I'm so very glad I will have a break from being the internship coordinator following the summer semester. I find it much more difficult to gain respect from students with whom I do not have face-to-face interaction with on a regular basis.
I did not have this problem when teaching at Marquette University. Students accepted their grades and generally took responsibility for their actions. The problem at MU generally arose from parents wanting to discuss their child's performance and/or grades. Instructors are not at liberty to discuss these topics with a grown adult's parent.
Then I moved to Mt. Mary College. Here I did not run into authority issues with students. Sure there were a few that questioned their grades and this is more than fair, and I was happy to discuss.
But I never ran into the excuses, complaining and blatant disrespect that I have experienced at UW-Milwaukee. For the most part I love UWM students. In fact, compared to the other two institutions these students, overall, take their educations very seriously. They work hard (in school and at many part-time/full-time jobs). And they are respectful and honest.
But as discussed in the 80/20 post prior, there are always the few that refuse to accept that they are not the exception to every rule. Rules/guidelines and requirements are created for specific reasons. You "special snowflake" are not an exception.
First, I want students to differentiate the difference between the words "deserve" and "earn" - they are not synonymous.
Second, simply because you classify yourself as a "hard worker" is not a reason to grant you a special exception - we expect all of our students to be hard workers. And for the complainers - with as much time you spend on complaining I have no idea how you can get any work done. Generally these "hard workers" are those who did not decide their major until well into their junior year, don't have the required GPA and haven't planned far enough in advance. They are generally scrambling for an internship. Often this is because they've been told for more than a year they need one, but put it off. To me this does not equate into a smart worker, no matter how hard they make the task to be.
Third, an exception to the rule is not granted because you feel it's an unfair rule. In fact the opposite is true. If you are granted an exception, then it is unfair to every other student who followed directions, met deadlines and didn't take up unnecessary time because you didn't read the instructions/requirements/responses.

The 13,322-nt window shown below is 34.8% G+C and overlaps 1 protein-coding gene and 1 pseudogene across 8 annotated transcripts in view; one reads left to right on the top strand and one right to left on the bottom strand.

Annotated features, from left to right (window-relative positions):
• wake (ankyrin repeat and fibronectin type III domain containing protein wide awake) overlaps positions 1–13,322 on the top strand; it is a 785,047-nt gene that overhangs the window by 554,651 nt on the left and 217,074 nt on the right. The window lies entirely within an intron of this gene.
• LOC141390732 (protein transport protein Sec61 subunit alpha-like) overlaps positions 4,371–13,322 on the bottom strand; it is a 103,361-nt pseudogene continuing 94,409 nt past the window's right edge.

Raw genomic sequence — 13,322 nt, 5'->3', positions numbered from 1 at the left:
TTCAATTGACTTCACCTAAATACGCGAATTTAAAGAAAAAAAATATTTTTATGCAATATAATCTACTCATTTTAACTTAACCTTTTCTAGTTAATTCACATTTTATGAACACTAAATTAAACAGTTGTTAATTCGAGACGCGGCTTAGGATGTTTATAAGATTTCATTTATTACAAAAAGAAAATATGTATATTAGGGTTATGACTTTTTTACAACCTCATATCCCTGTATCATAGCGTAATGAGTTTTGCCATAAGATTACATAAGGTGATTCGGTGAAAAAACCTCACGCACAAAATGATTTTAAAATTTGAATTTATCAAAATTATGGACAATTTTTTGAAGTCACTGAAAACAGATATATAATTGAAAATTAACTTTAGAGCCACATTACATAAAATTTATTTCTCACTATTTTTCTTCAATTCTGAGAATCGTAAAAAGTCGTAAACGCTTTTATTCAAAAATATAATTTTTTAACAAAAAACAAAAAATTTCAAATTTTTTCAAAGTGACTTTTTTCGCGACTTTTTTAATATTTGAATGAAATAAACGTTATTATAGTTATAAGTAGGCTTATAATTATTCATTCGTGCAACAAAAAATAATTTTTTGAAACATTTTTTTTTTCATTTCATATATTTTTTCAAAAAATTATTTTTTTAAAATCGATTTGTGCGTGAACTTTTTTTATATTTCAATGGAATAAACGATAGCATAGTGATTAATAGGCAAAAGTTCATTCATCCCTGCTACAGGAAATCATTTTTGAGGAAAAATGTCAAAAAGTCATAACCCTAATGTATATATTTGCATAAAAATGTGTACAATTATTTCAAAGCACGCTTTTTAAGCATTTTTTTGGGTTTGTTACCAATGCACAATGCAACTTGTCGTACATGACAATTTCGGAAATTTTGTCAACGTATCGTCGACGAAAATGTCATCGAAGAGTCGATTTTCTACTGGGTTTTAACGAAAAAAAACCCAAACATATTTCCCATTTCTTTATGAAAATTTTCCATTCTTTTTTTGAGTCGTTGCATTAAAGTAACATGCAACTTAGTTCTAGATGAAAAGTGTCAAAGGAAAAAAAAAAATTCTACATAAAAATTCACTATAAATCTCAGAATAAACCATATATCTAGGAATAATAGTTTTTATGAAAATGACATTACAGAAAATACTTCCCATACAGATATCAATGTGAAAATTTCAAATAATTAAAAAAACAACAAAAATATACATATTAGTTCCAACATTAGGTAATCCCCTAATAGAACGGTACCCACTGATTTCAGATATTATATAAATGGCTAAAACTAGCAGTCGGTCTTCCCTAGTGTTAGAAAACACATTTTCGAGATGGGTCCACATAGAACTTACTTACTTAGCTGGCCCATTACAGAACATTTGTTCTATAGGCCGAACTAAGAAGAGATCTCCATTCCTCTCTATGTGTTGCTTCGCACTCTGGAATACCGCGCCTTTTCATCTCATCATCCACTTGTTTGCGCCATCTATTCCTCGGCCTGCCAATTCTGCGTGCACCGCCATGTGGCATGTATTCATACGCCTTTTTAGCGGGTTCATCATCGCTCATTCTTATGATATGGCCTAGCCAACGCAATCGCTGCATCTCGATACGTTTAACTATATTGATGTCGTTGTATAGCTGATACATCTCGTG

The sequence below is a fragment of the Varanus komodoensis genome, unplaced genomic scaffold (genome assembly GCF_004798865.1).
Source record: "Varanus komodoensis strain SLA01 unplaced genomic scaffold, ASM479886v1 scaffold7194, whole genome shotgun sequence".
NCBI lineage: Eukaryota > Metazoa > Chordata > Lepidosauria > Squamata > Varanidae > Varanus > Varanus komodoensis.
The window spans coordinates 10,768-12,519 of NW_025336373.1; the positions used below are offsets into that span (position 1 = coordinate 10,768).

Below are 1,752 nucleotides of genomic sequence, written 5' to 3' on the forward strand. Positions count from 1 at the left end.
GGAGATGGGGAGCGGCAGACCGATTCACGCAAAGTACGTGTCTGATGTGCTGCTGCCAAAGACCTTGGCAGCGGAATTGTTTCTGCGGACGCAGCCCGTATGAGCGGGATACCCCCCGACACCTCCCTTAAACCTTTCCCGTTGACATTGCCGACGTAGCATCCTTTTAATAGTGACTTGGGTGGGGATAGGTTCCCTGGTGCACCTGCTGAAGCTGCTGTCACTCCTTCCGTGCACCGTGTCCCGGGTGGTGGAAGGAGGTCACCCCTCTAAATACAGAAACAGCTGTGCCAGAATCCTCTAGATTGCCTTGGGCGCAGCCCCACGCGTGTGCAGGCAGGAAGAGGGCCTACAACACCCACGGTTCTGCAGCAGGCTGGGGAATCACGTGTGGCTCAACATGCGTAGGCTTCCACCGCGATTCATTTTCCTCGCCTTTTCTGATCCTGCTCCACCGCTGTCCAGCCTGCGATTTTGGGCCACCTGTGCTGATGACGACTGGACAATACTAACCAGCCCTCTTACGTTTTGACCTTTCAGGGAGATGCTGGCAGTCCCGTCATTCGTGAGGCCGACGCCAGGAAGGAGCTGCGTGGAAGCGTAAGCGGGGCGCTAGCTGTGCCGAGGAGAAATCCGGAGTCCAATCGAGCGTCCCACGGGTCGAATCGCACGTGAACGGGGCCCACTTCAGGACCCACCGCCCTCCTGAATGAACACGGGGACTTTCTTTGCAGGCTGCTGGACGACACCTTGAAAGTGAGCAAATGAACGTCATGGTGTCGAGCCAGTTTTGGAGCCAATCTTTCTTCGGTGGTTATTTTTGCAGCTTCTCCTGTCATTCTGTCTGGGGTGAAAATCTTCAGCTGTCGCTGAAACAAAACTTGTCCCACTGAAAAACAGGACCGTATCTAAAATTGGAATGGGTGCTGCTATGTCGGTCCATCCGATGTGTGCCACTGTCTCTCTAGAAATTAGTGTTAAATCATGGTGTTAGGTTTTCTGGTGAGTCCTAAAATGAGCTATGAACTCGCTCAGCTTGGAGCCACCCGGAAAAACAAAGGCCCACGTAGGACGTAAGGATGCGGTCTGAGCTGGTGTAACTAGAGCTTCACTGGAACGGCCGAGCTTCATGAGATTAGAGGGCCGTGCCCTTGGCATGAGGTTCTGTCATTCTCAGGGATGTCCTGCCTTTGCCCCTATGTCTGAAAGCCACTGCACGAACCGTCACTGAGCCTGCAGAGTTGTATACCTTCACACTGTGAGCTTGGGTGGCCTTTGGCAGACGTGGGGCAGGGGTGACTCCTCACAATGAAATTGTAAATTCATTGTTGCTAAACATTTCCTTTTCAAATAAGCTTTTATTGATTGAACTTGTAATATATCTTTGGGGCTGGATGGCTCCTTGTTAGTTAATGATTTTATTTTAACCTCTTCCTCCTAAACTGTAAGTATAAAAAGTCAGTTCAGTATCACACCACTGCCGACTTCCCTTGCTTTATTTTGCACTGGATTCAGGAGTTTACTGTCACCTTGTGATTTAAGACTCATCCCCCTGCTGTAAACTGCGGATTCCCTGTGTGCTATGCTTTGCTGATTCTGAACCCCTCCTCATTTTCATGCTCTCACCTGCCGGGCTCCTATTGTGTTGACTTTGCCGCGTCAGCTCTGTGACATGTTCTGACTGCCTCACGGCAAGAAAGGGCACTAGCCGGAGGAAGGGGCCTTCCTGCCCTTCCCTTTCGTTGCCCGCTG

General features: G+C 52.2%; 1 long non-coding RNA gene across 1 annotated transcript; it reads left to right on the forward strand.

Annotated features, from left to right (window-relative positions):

If you are a student reading this and think this is about you -- know that of the 50-70 student interns managed each semester there are 2 - 5 of YOU that take up 80 % of my (and the committee's) email, phone-call and meeting time. This always hinders me from prepping for my face to face classes to the level I would like (45 - 100 students affected). I complete the other 90% of interns (approving, notifying, discussing) and and internship responsibilities (approving and posting positions, creating documentation, developing the semester/D2L/web page information) in a fraction of the time. This leaves me with time to sleep for at least 4 hours/night. This is not good for the baby to be (@GeorgeMP4).
My plea to students is -
1. Please read.
2. Research the things you want to know/discuss before shooting emails asking things you could have easily found out on your own.
3. Take a step back and try to think about how other people are being affected by your actions.
4. Do not demand you be granted an opportunity, especially if you have not completed the requirements.
5. Do not break rank or make threats (go above, around and up and down the hall) trying to get your way. This makes you look bad. It also wastes a lot of people's time. Every student is important, but you need to learn the appropriate way to address your concerns. Sometimes your concern is not as urgent as you feel it should be.
6. DO - meet face-to-face. Email correspondence can easily be misconstrued.
7. Do not expect an immediate response - especially if you procrastinated and/or do not do the same.
8. If you are told no, and there are valid reasons for this response- accept it! Sometimes no means no. This is not unfair, it's reality.
For the 90-95% of the students who read, meet deadlines, ask appropriate questions and take responsibility for your actions. Thank you!